Moon and Companions II

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StarDate
Moon and Companions II
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The Moon is continuing to run the gauntlet of planets in the early morning sky. Over the next couple of days it’ll team up with the two brightest planets of all, Venus and Jupiter. They’ll stand close to the left of the Moon at first light tomorrow, and just above the Moon on Wednesday. Fainter Mars will stand to their upper right, with Saturn farther still.

Venus is the brightest of the four planets. Its brilliant appearance is the result of its closeness to Earth and the Sun, and to the bright clouds that completely blanket the planet. The clouds are made mainly of sulfuric acid, which makes it tougher for spacecraft to drop through them. Several probes have survived the passage, though, and either landed on the surface or floated below the clouds.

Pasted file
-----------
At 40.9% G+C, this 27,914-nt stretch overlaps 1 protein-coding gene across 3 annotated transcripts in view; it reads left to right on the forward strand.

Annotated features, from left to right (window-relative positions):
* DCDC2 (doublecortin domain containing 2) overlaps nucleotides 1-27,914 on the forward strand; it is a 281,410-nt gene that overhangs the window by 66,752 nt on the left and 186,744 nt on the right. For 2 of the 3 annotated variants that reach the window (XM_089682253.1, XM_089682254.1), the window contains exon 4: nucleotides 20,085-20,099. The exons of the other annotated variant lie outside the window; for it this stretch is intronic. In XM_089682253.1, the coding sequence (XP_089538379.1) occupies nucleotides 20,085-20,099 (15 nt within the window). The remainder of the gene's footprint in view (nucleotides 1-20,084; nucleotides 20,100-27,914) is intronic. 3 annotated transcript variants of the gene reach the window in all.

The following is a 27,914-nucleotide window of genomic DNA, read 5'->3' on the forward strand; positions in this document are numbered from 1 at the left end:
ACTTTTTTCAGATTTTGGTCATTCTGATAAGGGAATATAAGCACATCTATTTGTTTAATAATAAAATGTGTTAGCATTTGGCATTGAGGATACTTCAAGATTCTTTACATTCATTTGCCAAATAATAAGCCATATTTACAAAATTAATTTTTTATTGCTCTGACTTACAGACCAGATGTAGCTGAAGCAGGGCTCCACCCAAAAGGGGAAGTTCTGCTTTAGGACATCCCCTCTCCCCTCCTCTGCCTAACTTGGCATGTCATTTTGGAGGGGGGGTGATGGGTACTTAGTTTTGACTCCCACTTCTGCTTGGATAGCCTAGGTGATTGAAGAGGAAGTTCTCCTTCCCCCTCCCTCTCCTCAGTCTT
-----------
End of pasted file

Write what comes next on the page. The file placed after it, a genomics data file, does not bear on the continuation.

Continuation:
Jupiter is the next-brightest planet. It’s hundreds of millions of miles farther out in the solar system. But it’s also the biggest planet. And it, too, is covered by brilliant clouds. In Jupiter’s case, though, the clouds are made mainly of water and ammonia. Only one probe has dropped into the clouds. But there’s no solid surface to land on, so the probe was destroyed by high temperatures and pressures as it descended.

Venus and Jupiter are moving closer together, and will make their closest approach to each other in less than a week — a spectacular encounter between cloudy planets.

We’ll have more about this beautiful morning line-up tomorrow.
 

Script by Damond Benningfield

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